Striking the Hornets’ Nest: Naval Aviation and the Origins of Strategic Bombing in World War I

  • Published

Striking the Hornets’ Nest: Naval Aviation and the Origins of Strategic Bombing in World War I by Geoffrey L. Rossano and Thomas Wildenberg. Naval Institute Press, 2015, 304 pp.

 In this historic compilation of early naval aviators’ experiences in World War I, authors Geoffrey Rossano and Thomas Wildenberg exalt the role played by the US Navy’s Northern Bombing Group (NBG) and the Royal Naval Air Service (RNAS) in the conception of strategic bombing (p. 2). With their strong background in naval history, the authors use a variety of sources to reconstruct the struggle that the aviators endured to employ airpower in a novel way. The authors assert that “the sailors were the first” to identify strategic bombing as the path that air warfare would follow (p. 211), at least from a British and American perspective. Here the authors could mislead new readers to the topic; first, by not recognizing the other powers’ aerial bombing intended for strategic impact early in World War I, and second, by not explaining why they omitted this perspective. For example, historians Michael S. Sherry and Williamson Murray acknowledge in their writings that German Zeppelin attacks were aimed at British cities before the British air attacks on Zeppelin sheds in September 1914. Also, scholar Spencer Tucker, in his edited volume on the war, acknowledges a French attack against German Zeppelin hangars at Metz-Frascaty as early as 14 August 1914.

To summarize the authors’ historical arc, the book begins with RNAS efforts at the advent of the war in 1914 to stop the main threats to England: enemy Zeppelins and U-boats. The technological and operational limitations on fighting the Zeppelins in the air and the submarines in the sea gave birth to the idea of attacking their operating bases (pp. 8, 11). After finding a technological solution to the Zeppelin threat, the authors note how increasing requirements for air operations forced the British to reduce attacks on the U-Boat bases in Belgium. Later, the submarine attacks on US vessels caused the American entrance into the war. President Woodrow Wilson stated that “We are hunting hornets all over the farm and letting the nest alone,” (p. 26) a direct reference to the need to attack the U-Boat bases. The authors then describe the process that the US Navy’s aviators had to follow to accomplish the presidential directive to attack the “hornets’ nest.” The aviators never fully accomplished this task due to technological and industrial drawbacks, operational restrictions, interservice rivalry, and the Allied advances that forced Germany to abandon its submarine bases in Belgium during the autumn of 1918 (p. 210).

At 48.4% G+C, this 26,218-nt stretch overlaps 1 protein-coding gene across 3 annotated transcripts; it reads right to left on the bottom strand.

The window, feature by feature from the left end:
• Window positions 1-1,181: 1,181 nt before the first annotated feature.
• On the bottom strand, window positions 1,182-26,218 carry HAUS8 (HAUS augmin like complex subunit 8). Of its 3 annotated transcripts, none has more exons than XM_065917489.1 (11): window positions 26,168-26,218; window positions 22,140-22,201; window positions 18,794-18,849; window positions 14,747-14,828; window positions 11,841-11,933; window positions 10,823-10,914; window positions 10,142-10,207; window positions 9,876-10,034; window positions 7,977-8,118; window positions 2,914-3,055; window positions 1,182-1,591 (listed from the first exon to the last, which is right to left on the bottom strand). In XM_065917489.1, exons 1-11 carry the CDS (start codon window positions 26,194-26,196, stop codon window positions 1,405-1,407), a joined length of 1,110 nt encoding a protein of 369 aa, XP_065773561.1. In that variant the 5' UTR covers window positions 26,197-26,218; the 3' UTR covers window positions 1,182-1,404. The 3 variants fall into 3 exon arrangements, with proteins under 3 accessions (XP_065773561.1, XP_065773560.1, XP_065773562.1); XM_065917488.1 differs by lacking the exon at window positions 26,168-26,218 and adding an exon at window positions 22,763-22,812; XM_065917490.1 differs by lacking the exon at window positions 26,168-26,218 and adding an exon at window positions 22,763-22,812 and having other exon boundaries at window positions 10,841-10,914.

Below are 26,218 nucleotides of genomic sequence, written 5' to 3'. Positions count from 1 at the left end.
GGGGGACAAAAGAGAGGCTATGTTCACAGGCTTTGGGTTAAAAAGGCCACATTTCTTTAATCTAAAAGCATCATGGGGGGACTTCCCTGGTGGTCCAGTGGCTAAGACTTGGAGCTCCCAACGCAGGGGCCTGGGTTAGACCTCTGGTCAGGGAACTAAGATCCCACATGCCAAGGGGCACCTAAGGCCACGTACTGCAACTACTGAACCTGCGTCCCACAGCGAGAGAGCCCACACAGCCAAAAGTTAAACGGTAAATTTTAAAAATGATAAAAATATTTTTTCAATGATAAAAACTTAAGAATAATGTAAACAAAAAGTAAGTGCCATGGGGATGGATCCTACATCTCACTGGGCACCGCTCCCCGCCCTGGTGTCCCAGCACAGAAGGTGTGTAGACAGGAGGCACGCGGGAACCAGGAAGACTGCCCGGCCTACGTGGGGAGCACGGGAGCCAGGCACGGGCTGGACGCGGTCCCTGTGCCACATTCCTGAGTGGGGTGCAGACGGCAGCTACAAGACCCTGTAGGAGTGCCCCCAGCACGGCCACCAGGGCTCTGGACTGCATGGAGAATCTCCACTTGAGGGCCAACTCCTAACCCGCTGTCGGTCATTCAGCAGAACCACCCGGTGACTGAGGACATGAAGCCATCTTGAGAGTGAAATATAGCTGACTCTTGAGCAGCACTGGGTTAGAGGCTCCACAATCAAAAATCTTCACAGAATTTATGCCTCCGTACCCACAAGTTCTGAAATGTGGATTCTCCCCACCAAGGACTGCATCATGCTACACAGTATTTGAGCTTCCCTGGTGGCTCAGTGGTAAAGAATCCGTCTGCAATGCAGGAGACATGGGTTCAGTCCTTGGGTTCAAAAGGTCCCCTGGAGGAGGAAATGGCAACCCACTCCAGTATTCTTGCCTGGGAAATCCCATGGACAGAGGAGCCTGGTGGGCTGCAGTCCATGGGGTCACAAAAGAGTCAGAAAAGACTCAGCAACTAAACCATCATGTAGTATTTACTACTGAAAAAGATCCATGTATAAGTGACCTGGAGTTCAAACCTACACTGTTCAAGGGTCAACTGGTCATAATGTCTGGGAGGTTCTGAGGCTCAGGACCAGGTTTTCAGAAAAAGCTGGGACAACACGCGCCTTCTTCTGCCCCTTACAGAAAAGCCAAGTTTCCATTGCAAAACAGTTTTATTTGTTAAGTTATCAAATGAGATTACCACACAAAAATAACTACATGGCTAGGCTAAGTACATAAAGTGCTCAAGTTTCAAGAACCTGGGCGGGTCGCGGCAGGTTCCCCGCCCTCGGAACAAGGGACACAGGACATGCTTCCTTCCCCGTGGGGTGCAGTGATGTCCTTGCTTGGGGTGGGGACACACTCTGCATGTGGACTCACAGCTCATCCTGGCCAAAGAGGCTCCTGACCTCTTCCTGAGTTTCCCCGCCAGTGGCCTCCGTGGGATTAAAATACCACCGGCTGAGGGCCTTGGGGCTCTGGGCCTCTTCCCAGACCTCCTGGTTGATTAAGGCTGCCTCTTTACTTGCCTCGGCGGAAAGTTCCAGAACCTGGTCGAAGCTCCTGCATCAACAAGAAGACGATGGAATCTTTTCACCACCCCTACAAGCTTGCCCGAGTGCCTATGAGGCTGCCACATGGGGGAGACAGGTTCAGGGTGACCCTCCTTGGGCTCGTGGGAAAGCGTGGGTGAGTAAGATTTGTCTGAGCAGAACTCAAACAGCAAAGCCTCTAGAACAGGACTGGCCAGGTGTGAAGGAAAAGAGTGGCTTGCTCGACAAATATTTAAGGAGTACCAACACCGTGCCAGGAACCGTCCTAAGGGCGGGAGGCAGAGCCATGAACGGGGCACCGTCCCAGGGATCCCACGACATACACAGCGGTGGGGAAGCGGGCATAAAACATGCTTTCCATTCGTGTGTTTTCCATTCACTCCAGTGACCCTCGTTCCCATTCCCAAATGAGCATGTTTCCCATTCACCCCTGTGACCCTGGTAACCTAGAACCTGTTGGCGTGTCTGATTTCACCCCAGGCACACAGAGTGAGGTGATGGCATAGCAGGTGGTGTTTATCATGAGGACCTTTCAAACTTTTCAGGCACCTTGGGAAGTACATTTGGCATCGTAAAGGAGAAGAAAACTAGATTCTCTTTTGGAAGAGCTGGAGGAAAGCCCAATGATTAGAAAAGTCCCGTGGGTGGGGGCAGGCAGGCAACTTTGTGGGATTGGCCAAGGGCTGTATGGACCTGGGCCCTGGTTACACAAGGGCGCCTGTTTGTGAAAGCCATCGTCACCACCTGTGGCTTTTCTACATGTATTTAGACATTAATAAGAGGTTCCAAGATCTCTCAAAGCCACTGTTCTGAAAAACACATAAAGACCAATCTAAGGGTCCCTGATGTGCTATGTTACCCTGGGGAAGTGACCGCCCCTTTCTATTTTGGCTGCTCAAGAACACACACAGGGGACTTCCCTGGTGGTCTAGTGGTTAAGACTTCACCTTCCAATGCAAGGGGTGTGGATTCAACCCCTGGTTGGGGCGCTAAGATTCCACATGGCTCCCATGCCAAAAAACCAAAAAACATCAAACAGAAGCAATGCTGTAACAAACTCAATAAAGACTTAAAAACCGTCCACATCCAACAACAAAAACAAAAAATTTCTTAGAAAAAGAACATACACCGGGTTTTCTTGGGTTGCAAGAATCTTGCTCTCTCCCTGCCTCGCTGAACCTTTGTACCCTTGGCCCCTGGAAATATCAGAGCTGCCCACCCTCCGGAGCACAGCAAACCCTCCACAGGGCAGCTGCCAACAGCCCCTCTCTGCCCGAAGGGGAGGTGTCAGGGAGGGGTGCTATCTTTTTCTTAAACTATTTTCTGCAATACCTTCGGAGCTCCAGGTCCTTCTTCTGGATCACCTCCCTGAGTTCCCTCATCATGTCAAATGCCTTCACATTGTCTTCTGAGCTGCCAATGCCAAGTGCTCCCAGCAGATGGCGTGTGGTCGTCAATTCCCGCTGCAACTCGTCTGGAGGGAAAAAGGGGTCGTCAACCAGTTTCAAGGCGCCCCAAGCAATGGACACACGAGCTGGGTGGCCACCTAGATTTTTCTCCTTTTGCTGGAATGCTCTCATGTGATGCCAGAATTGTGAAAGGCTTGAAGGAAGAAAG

To enrich their book with particular and personal details, references, and descriptions of the officers involved in the creation of the NBG, Rossano and Wildenberg mined official archival collections and both academic and public documents. Using an easy-to-follow narrative, the authors present the dilemmas and difficulties overcome to accomplish the organization, training, and equipment for a naval strategic bombing capacity. Although some details, like the mention of Captain Cunningham’s complaint about his lunch at the Adelphi Hotel (p. 65) seem irrelevant, this could be taken as a way to picture the character and personality of the individuals who influenced the decisions and controversies that appeared in the process.


However, despite the generally meticulous research, some key events receive slight mention and are not thoroughly analyzed. This way of presenting the work could make the reader think that the book is a colloquial narration of historical events instead of an academic endeavor to deepen the reader’s understanding of the theoretical aspects of strategic bombing. Similarly, the last chapter on lessons and legacies summarizes the book well, but falls short of addressing all the lessons applicable to the development and employment of airpower from the strategic perspective, leaving the impression that something is missing. Perhaps, as the authors note, “The Navy's disappointing experience attempting to field a credible bombing force, and the virtually insurmountable difficulties encountered. . .” (p. 212) also limits the book’s conclusion. After all, during World War I, strategic aerial bombing was not sufficiently tested nor proved.


Altogether, Rossano and Wildenberg provide a well-rounded profile of the people who shaped naval airpower in the US. Their historical review of events creates a compendium for those interested in early US naval aviation history, and brings to light some interesting details about the first steps of military aviation and air warfare. They also identify the inherent limitations of airpower and the conflicts among different air services’ doctrine and roles, some of which recur today, especially when the issue of strategic employment arises.


Col Luis E. Orozco J., Colombian Air Force
Naval Postgraduate School, Monterey, California.

"The views expressed are those of the author(s) and do not reflect the official policy or position of the US government or the Department of Defense."